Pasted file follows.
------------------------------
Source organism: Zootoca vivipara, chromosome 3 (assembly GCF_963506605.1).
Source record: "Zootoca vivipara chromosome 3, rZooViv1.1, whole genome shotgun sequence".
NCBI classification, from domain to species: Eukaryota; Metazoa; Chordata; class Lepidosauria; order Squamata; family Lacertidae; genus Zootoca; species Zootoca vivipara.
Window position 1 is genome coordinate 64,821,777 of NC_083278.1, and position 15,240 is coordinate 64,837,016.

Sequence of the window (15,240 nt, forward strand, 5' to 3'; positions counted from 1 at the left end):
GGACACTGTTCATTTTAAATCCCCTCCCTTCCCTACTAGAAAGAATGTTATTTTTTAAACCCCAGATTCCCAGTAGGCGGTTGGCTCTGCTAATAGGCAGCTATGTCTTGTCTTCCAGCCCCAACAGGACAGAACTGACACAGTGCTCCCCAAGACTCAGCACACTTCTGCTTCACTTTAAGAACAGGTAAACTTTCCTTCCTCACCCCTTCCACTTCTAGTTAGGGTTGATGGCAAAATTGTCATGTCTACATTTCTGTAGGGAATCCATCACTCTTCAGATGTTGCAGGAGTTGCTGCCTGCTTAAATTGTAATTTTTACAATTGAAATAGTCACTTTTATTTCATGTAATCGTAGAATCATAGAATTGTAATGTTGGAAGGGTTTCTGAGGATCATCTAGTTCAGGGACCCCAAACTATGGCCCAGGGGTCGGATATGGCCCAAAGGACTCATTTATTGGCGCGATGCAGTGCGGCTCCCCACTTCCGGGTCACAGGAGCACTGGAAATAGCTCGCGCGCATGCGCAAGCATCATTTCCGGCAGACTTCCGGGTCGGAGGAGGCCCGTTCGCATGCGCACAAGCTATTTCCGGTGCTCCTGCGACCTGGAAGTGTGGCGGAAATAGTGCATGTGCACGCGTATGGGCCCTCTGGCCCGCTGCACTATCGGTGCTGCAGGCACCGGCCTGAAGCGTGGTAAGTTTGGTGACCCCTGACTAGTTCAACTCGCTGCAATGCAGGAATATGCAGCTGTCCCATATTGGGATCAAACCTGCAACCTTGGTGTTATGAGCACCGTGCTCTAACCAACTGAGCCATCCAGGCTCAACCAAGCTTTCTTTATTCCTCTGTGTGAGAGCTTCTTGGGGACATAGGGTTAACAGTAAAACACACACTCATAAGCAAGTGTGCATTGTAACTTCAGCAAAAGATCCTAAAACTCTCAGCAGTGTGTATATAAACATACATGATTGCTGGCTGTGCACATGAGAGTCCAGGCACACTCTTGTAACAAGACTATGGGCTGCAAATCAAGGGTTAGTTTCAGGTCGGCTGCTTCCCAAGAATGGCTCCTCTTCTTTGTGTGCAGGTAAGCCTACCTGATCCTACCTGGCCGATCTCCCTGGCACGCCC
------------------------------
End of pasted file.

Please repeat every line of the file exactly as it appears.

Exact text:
Source organism: Zootoca vivipara, chromosome 3 (assembly GCF_963506605.1).
Source record: "Zootoca vivipara chromosome 3, rZooViv1.1, whole genome shotgun sequence".
NCBI classification, from domain to species: Eukaryota; Metazoa; Chordata; class Lepidosauria; order Squamata; family Lacertidae; genus Zootoca; species Zootoca vivipara.
Window position 1 is genome coordinate 64,821,777 of NC_083278.1, and position 15,240 is coordinate 64,837,016.

Sequence of the window (15,240 nt, forward strand, 5' to 3'; positions counted from 1 at the left end):
GGACACTGTTCATTTTAAATCCCCTCCCTTCCCTACTAGAAAGAATGTTATTTTTTAAACCCCAGATTCCCAGTAGGCGGTTGGCTCTGCTAATAGGCAGCTATGTCTTGTCTTCCAGCCCCAACAGGACAGAACTGACACAGTGCTCCCCAAGACTCAGCACACTTCTGCTTCACTTTAAGAACAGGTAAACTTTCCTTCCTCACCCCTTCCACTTCTAGTTAGGGTTGATGGCAAAATTGTCATGTCTACATTTCTGTAGGGAATCCATCACTCTTCAGATGTTGCAGGAGTTGCTGCCTGCTTAAATTGTAATTTTTACAATTGAAATAGTCACTTTTATTTCATGTAATCGTAGAATCATAGAATTGTAATGTTGGAAGGGTTTCTGAGGATCATCTAGTTCAGGGACCCCAAACTATGGCCCAGGGGTCGGATATGGCCCAAAGGACTCATTTATTGGCGCGATGCAGTGCGGCTCCCCACTTCCGGGTCACAGGAGCACTGGAAATAGCTCGCGCGCATGCGCAAGCATCATTTCCGGCAGACTTCCGGGTCGGAGGAGGCCCGTTCGCATGCGCACAAGCTATTTCCGGTGCTCCTGCGACCTGGAAGTGTGGCGGAAATAGTGCATGTGCACGCGTATGGGCCCTCTGGCCCGCTGCACTATCGGTGCTGCAGGCACCGGCCTGAAGCGTGGTAAGTTTGGTGACCCCTGACTAGTTCAACTCGCTGCAATGCAGGAATATGCAGCTGTCCCATATTGGGATCAAACCTGCAACCTTGGTGTTATGAGCACCGTGCTCTAACCAACTGAGCCATCCAGGCTCAACCAAGCTTTCTTTATTCCTCTGTGTGAGAGCTTCTTGGGGACATAGGGTTAACAGTAAAACACACACTCATAAGCAAGTGTGCATTGTAACTTCAGCAAAAGATCCTAAAACTCTCAGCAGTGTGTATATAAACATACATGATTGCTGGCTGTGCACATGAGAGTCCAGGCACACTCTTGTAACAAGACTATGGGCTGCAAATCAAGGGTTAGTTTCAGGTCGGCTGCTTCCCAAGAATGGCTCCTCTTCTTTGTGTGCAGGTAAGCCTACCTGATCCTACCTGGCCGATCTCCCTGGCACGCCC